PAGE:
“A new study just published notes the importance of selecting a meditation method that is most comfortable to the new meditator, not the one that is currently the most popular. Choosing the one you are most comfortable with increases the likelihood that you will stick with it, says Adam Burke, the author of the study and a professor of health education at San Francisco State University.”Read More

Helping people find a style that works for them is the goal of the Unwind your Mind curriculum.

Unwind your Mind Meditation CD

Meditation Instruction CD

This class is designed to give an overview of the types of different techniques to people newly interested in meditation.  The four categories of meditation techniques are: Mindfulness, Visualization techniques, Sound techniques and Movement techniques.  The types of techniques introduced in the three hour class include breathing techniques, guided meditation, chanting, self observation and QiGong.

To take this class or purchase the CD, please visit: MindUnwind.org/Meditation

mommy-and-alvin-sqKarah Pino, MAcOM has a master’s degree in Acupunture and Chinese medicine including meditation techniques for healing.  She is a meditation instructor at the University of Washington Experimental College and Mind Unwind Gallery.  Courses are offered regularly in Seattle, WA on on retreats offered through Mind Unwind.

Breathing exercises to combat anxiety | Mail Online

By Dr Jonty Heaversedge

More than 870,000 Britons suffer from anxiety, a condition that triggers unnecessary feelings of uneasiness and worry.

Increasingly, mindfulness – a psychological therapy with roots in Buddhist meditation – is being used by the NHS to help alleviate the symptoms.

Here, in the final extract from his book The Mindful Manifesto, DR JONTY HEAVERSEDGE explains how it can help.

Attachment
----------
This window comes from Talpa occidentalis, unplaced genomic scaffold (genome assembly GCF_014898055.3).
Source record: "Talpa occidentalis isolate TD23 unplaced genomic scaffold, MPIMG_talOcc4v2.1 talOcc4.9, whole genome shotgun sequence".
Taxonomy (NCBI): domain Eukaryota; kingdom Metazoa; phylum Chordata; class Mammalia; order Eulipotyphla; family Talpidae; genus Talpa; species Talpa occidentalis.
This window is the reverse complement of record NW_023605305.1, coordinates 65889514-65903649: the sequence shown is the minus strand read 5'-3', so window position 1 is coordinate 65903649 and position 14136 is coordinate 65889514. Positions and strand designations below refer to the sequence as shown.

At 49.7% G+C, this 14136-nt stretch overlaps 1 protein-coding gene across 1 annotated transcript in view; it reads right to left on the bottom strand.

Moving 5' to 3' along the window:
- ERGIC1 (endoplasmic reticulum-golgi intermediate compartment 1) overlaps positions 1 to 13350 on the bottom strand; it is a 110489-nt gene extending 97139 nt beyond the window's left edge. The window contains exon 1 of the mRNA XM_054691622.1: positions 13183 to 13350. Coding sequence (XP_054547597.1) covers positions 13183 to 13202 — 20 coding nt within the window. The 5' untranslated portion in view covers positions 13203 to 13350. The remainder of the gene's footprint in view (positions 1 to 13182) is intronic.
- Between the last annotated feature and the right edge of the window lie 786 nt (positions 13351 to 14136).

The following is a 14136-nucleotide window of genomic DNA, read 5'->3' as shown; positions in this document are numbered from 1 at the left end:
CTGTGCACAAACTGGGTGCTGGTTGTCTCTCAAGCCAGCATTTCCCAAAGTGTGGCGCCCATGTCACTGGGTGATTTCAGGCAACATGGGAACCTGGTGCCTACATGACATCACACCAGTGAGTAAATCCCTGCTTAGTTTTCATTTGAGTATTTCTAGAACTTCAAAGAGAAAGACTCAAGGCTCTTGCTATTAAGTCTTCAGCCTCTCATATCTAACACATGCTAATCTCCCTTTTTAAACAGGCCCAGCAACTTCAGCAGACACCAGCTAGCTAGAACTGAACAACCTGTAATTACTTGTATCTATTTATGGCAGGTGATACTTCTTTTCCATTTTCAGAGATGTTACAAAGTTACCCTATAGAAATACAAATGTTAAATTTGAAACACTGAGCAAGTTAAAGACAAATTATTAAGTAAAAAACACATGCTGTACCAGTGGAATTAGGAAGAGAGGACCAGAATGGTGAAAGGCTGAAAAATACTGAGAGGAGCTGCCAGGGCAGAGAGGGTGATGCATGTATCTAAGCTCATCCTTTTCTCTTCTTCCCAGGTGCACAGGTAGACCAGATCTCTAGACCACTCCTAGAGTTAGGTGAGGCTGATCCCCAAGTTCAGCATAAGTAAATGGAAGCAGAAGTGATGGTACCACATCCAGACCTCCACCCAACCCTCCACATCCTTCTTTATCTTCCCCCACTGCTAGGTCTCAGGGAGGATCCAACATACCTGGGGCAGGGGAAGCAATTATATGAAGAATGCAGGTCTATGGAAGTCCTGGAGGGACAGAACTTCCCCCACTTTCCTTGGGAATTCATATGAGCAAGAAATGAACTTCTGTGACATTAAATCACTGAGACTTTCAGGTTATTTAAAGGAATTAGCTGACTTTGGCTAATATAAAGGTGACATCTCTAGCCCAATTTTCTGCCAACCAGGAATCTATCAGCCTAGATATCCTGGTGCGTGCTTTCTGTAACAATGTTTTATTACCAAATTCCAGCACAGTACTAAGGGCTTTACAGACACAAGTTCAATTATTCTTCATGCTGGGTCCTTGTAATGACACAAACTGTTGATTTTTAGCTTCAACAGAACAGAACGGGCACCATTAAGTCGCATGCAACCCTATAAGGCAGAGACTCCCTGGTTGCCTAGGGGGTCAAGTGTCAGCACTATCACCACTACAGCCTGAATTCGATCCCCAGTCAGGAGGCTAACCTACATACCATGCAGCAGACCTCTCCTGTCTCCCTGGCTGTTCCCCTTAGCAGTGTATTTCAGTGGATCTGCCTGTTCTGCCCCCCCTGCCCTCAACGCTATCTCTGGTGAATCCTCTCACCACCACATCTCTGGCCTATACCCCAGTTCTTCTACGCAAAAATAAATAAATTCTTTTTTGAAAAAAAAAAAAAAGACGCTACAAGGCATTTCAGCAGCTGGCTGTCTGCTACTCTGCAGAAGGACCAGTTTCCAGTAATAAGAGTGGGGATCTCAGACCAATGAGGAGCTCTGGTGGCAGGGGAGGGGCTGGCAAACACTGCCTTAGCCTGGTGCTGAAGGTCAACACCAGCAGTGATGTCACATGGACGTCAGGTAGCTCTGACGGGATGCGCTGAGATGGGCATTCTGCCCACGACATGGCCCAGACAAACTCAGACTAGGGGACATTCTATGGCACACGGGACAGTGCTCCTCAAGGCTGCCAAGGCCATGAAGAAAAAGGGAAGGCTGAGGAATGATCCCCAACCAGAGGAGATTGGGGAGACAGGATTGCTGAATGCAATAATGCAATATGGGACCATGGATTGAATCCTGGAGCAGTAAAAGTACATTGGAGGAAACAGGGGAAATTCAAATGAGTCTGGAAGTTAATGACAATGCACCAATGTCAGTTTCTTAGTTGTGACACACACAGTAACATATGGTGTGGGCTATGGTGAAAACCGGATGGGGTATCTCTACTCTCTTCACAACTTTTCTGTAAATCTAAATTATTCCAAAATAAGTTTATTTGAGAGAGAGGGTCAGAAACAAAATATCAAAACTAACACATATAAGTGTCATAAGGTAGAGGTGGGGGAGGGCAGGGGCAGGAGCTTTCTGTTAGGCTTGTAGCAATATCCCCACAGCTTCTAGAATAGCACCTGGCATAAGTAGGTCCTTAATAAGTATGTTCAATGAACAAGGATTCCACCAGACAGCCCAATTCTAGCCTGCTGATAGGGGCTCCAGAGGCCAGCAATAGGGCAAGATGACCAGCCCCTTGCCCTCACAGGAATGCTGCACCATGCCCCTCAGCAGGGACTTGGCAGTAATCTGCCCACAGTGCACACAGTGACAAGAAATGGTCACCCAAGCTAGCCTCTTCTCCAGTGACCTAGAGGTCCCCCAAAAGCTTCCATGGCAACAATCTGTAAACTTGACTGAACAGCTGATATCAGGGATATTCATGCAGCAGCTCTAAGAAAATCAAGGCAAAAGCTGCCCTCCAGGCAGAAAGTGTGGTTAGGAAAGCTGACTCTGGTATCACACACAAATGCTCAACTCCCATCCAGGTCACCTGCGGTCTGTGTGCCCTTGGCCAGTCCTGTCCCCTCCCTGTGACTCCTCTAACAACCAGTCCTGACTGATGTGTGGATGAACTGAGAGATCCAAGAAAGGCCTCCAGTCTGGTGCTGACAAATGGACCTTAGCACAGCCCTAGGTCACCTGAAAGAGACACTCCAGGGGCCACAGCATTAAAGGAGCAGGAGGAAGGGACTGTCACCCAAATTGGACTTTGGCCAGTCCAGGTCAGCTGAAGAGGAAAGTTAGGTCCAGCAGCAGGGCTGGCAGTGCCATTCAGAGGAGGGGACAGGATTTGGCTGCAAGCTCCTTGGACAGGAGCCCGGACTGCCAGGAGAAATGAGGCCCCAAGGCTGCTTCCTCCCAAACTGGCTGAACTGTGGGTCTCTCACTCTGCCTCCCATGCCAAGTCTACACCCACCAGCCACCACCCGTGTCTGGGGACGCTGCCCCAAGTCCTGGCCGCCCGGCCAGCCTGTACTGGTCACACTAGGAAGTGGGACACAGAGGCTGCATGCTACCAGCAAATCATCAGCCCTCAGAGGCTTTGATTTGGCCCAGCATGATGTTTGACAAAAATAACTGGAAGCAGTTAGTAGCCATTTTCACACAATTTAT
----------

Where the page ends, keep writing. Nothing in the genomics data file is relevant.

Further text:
Increasingly, mindfulness – a psychological therapy with roots in Buddhist meditation – is being used by the NHS to help alleviate the symptoms of anxiety

Increasingly, mindfulness – a psychological therapy with roots in Buddhist meditation – is being used by the NHS to help alleviate the symptoms of anxiety

Before directing your mind towards the anxiety you are experiencing, focus on your breathing – the sensation of air slowly flowing into your nostrils, streaming down the back of your throat and into your lungs. Feel the beating of your heart and imagine how it pumps oxygenated blood around your body. Continue until you’re ready to meditate.

Now, shift your attention to your anxious thoughts. What thoughts are present in your mind right now? Are there many moving quickly or does each one remain for a while? Consider the thoughts objectively rather than reacting to them emotionally.

There’s a myth that when you meditate, you should have a blank mind. But thoughts are not the enemy and trying to stop them will only lead to more struggle. Treat the thoughts during meditation like having a radio on in the background – you can hear it, but your main focus is elsewhere. In mindfulness, you’re paying attention to the fact that you have a thought but you are not buying into what it is saying. Try not to judge the thought as ‘good’ or ‘bad’. Cultivate an attitude of equanimity to whatever goes through your mind. Watch your thoughts with curiosity and kindness and they will become easier to bear.

Whenever you notice your mind is wandering, acknowledge that it has meandered and gently bring your attention back to observing your thoughts.

Continue working with your worries in this way for the period of time you have chosen. Working mindfully can be challenging, so it’s good to practise for short periods at first.

You may feel dizzy when you start but that’s because you’ve suddenly stopped spinning around in circles. In the stillness of meditation, it can also seem as if you have more thoughts than usual but this is not so: it is just that you are becoming more aware of them. The more you practise, the more your mind can deal with worries in a less panicked way.

The Mindful Manifesto, by Dr Jonty Heaversedge and Ed Halliwell, Hay House, £10.99

via Breathing exercises to combat anxiety | Mail Online.